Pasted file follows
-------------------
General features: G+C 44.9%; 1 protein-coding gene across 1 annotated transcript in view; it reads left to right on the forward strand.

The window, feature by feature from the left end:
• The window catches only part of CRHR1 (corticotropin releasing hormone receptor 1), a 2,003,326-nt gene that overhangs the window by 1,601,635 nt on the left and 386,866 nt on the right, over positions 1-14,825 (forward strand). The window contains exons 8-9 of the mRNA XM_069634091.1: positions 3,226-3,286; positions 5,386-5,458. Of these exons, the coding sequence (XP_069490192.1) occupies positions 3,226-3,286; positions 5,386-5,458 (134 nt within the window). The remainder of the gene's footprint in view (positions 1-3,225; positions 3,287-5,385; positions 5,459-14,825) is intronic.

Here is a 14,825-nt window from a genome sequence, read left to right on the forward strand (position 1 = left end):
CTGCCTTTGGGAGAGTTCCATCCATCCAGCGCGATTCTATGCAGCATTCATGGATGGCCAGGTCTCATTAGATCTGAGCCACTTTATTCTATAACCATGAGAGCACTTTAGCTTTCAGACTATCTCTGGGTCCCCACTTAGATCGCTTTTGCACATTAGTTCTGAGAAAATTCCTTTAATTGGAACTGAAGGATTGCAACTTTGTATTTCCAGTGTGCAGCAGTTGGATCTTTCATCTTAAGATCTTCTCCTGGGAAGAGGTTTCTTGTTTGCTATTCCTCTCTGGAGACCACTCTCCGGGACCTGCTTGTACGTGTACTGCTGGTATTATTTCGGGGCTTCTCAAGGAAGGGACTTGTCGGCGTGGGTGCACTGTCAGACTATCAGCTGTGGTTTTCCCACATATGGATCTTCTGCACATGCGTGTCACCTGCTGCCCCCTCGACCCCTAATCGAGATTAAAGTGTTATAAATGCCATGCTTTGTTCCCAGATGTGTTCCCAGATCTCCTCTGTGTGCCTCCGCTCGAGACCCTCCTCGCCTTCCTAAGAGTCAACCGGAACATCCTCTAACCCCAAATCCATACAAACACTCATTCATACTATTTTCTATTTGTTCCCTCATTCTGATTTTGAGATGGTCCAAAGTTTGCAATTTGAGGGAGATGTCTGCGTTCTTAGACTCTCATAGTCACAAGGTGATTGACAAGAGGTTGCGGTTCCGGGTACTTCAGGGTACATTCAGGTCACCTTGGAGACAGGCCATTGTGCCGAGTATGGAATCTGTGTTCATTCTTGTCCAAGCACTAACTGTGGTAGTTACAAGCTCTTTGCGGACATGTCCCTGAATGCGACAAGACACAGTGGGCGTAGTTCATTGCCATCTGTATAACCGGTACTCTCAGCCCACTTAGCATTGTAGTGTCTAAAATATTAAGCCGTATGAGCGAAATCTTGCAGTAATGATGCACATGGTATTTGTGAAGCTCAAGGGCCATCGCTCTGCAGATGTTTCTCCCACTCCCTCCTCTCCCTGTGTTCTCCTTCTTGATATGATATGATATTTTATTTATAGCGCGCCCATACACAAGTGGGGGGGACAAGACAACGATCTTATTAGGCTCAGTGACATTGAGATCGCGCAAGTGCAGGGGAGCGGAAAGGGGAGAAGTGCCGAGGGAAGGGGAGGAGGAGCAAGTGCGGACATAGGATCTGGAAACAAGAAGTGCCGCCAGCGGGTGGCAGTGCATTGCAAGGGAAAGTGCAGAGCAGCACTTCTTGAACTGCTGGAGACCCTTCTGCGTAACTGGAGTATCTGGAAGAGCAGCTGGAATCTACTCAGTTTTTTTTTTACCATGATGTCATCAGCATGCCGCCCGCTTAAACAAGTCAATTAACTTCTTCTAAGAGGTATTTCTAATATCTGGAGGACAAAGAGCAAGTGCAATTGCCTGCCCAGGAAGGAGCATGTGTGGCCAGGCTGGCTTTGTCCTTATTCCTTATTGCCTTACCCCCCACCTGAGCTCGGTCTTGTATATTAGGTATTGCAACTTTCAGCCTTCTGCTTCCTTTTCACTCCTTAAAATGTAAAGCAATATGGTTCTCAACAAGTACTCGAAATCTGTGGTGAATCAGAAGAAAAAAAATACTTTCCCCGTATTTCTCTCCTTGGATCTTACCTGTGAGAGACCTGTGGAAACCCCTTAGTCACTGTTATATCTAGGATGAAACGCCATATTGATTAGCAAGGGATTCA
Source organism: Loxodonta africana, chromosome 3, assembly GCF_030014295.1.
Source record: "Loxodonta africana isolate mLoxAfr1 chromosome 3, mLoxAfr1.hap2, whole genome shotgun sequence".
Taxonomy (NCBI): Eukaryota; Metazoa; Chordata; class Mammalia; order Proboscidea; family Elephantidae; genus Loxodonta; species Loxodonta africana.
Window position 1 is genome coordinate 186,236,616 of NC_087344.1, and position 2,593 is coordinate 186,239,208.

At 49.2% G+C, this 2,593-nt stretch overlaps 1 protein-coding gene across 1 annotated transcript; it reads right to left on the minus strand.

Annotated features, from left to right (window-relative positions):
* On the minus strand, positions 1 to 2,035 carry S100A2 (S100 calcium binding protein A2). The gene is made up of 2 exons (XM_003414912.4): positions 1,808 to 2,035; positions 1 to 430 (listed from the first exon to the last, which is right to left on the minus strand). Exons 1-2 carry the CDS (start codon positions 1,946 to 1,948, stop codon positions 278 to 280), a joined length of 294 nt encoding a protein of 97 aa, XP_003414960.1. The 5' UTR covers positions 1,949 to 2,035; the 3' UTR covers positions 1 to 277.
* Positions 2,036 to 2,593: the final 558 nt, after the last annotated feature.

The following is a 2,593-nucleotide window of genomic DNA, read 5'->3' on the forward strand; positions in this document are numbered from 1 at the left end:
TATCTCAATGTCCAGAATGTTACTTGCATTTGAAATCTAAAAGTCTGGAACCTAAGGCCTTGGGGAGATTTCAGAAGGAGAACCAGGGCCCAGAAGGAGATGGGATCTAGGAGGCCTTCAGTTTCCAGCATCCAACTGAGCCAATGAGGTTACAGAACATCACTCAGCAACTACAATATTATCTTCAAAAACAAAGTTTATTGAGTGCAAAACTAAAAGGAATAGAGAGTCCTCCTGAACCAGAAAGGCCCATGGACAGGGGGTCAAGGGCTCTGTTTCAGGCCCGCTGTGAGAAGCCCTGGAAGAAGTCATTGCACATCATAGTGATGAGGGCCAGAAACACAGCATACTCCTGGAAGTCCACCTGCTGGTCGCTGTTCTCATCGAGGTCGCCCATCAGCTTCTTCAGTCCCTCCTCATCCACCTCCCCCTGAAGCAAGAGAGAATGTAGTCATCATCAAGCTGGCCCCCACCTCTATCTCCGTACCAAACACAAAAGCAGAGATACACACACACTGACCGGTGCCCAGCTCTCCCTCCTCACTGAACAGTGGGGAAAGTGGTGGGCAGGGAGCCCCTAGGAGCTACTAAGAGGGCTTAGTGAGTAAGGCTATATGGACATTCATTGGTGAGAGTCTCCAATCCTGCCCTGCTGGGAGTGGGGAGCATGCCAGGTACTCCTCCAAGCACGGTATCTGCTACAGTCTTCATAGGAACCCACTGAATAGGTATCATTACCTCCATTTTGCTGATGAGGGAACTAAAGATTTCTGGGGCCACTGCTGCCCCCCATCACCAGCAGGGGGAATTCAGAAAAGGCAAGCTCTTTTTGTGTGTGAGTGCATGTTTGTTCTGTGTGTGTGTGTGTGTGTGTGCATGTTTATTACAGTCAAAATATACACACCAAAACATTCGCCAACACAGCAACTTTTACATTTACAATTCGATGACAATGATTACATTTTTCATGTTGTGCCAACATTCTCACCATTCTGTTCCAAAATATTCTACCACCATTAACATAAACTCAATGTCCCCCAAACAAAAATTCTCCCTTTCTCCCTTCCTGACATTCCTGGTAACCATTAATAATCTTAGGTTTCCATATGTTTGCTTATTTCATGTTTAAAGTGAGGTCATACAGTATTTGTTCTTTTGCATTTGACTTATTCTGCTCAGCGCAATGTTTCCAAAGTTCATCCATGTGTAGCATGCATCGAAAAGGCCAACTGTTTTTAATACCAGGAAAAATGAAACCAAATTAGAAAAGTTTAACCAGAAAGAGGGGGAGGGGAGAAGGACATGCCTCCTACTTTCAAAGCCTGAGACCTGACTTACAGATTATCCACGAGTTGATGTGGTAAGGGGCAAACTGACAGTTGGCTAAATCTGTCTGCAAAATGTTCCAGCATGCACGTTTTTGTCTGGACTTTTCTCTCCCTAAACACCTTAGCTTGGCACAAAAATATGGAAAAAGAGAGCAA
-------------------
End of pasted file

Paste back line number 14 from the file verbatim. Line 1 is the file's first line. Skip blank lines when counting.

The following is a 2,593-nucleotide window of genomic DNA, read 5'->3' on the forward strand; positions in this document are numbered from 1 at the left end: